So down Greenbank Lane to Sefton Park but first up a second less well known Liverpool Muscial landmark and Greenbank Drive a song released by my joint favourite band The Christians (Deacon Blue are the other) released as a single in September 1990 Greenbank Drive did not receive the acclaim of Penny Lane but it has a special place I’m my heart. I even tried to have the old cast iron street sign off but we couldn’t do it showing how much of a criminal I was ! Anyway its not been replaced with one of these new poor plastic Liverpool street signs (Blog to come about them one day)

So into Park 5 and the best park in Liverpool and to me the best park in the world and Sefton park. Could do a whole blog on this park and area but just sorted through a few main bits today and it was looking as glorious as ever in the autumn sunshine. Formerly part of The Earl Of Sefton’s Toxteth Park the park was open in 1872 an contains the jewell in the park the Palm House. Luckily despite being in very poor condition when Liverpool fell into decline in the 1980’s this thing of beauty survived and is now fully restored hosting numerous events throughout the year. The Park also contains my most chilled area of Liverpool and The Fairy Glen which is situated underneath the iron bridge. Containing a small waterfall its an oasis of calm and beauty in Liverpool. With numerous lakes and islands (My late dad claims to have been on every island in Sefton Park) we walk in and out of the park and head towards Aigburth Vale.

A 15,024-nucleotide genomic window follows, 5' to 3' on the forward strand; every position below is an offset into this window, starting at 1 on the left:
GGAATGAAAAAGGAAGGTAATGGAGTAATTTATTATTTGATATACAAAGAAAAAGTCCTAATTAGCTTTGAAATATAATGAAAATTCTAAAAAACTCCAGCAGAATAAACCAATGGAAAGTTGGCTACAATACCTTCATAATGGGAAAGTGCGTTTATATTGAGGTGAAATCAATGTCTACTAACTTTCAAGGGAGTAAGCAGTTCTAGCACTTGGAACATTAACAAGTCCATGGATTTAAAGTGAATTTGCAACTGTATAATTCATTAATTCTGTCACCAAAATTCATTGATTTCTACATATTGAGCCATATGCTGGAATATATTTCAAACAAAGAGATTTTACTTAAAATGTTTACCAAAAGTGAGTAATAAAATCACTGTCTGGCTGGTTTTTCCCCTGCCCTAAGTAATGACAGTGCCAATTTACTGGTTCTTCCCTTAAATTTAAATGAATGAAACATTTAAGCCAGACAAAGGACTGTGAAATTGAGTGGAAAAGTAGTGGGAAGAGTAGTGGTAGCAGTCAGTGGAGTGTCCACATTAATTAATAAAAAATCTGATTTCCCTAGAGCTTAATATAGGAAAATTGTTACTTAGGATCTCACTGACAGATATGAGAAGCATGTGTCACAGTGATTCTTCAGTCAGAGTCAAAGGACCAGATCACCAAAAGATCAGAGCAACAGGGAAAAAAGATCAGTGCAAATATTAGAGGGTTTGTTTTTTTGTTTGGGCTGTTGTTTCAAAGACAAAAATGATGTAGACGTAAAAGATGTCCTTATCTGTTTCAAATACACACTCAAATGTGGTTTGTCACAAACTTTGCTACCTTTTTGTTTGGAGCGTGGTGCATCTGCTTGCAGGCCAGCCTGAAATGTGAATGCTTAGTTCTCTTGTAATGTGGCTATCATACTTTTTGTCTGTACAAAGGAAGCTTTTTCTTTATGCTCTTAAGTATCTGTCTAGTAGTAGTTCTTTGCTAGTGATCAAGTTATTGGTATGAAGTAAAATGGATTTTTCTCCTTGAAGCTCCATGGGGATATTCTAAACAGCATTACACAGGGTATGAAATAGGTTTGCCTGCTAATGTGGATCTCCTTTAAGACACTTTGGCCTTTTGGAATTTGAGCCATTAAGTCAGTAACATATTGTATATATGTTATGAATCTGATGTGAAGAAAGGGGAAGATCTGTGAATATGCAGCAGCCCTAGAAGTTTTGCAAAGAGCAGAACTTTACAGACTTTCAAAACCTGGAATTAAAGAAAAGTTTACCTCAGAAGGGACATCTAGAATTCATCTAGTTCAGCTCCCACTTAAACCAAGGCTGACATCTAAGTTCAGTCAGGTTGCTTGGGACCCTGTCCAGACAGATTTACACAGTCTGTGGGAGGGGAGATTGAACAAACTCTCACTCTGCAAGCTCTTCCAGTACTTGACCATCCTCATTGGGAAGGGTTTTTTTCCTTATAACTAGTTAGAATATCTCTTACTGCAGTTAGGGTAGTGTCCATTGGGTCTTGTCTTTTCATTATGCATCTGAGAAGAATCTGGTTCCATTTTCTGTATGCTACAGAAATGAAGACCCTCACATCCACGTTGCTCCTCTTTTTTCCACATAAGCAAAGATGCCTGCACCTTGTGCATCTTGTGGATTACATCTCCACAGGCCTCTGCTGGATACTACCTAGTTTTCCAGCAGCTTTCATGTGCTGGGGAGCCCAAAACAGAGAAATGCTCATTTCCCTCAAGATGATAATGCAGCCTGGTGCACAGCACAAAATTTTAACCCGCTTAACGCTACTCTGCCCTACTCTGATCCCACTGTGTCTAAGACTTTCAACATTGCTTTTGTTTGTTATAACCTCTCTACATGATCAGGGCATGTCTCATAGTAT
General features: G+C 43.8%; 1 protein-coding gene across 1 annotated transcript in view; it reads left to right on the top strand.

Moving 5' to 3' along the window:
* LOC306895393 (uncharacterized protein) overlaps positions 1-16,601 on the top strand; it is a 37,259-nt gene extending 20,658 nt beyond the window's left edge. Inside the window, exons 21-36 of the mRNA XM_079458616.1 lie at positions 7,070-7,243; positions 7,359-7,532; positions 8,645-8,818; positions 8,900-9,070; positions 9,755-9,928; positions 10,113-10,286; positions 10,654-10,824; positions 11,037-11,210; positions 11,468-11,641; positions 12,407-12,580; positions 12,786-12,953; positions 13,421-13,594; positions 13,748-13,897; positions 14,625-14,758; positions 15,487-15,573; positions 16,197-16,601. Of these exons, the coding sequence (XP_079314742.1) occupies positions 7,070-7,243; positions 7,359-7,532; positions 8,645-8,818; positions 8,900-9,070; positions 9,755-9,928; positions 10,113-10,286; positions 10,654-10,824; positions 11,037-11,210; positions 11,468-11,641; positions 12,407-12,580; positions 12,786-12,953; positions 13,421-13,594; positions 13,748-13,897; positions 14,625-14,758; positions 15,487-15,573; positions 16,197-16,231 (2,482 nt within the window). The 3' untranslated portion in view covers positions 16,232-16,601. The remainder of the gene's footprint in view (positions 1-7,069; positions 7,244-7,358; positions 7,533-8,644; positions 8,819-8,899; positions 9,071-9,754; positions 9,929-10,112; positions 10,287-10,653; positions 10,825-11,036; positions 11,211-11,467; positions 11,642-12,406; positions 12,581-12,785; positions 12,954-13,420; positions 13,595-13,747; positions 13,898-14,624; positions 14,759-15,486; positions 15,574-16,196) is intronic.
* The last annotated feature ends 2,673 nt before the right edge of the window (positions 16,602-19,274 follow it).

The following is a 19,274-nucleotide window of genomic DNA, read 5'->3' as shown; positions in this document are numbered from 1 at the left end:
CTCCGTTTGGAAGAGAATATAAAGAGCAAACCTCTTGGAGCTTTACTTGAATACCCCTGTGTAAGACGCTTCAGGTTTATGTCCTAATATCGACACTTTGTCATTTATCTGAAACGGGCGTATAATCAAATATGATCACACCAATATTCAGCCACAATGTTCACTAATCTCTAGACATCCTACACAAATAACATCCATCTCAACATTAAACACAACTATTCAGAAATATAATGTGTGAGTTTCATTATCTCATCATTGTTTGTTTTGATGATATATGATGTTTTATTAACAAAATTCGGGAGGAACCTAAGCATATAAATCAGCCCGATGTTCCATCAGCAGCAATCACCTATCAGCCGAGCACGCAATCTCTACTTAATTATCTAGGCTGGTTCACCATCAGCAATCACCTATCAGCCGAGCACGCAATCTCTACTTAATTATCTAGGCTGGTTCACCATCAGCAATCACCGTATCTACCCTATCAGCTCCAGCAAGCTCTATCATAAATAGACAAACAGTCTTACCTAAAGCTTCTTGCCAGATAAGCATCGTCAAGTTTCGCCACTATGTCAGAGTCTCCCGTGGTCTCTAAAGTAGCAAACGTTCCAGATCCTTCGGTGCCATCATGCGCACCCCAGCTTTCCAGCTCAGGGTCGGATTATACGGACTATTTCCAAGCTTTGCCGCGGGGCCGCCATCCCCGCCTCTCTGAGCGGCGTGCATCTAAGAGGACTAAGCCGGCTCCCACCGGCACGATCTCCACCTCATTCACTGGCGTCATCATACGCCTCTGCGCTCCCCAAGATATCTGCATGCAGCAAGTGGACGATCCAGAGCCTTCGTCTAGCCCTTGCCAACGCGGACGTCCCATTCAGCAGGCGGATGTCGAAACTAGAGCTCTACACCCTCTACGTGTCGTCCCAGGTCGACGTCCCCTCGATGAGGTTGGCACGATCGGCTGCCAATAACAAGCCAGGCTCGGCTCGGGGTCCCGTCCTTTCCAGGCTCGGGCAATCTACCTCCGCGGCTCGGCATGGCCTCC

So down Aigburth Vale under the subway and across Jericho Lane to the sixth and final park Otterspool Park. On the left is The River Jordan which flow into the Mersey and on down through the gates we go. Loads more on this park here and its well worth a read

Again another park with memories of Merrydown Cider for me. it was the place I celebrated Liverpool last winning the league as we all got the 25 bus  home from the match in 1990 after another league title to have a party down the prom and as a 16 year old it was only a matter of time until I was in the pub celebrating a league title………………………..still waiting !!!! The park also has a small tunnel on the right not long before you go under the railway bridge (Built in 1864) before ending up at the end of the walk.

At the end of the walk is the old Otterspool Cafe which was built on the exact same spot the old Otterspool mansion was (Pic below) So the walk was just on 8 miles and can be longer to shorter depending on your detours in each park and took me with some pauses for pictures (Though I do walk fast) around 3 hours. A lovely walk taking in 6 of South Liverpools finest green spaces.


And for those of you who want to know what the inside of the cafe looks like check out my previous blog here.

Exclusive inside the old Otterspool cafe.


Fay x x x x x x x x x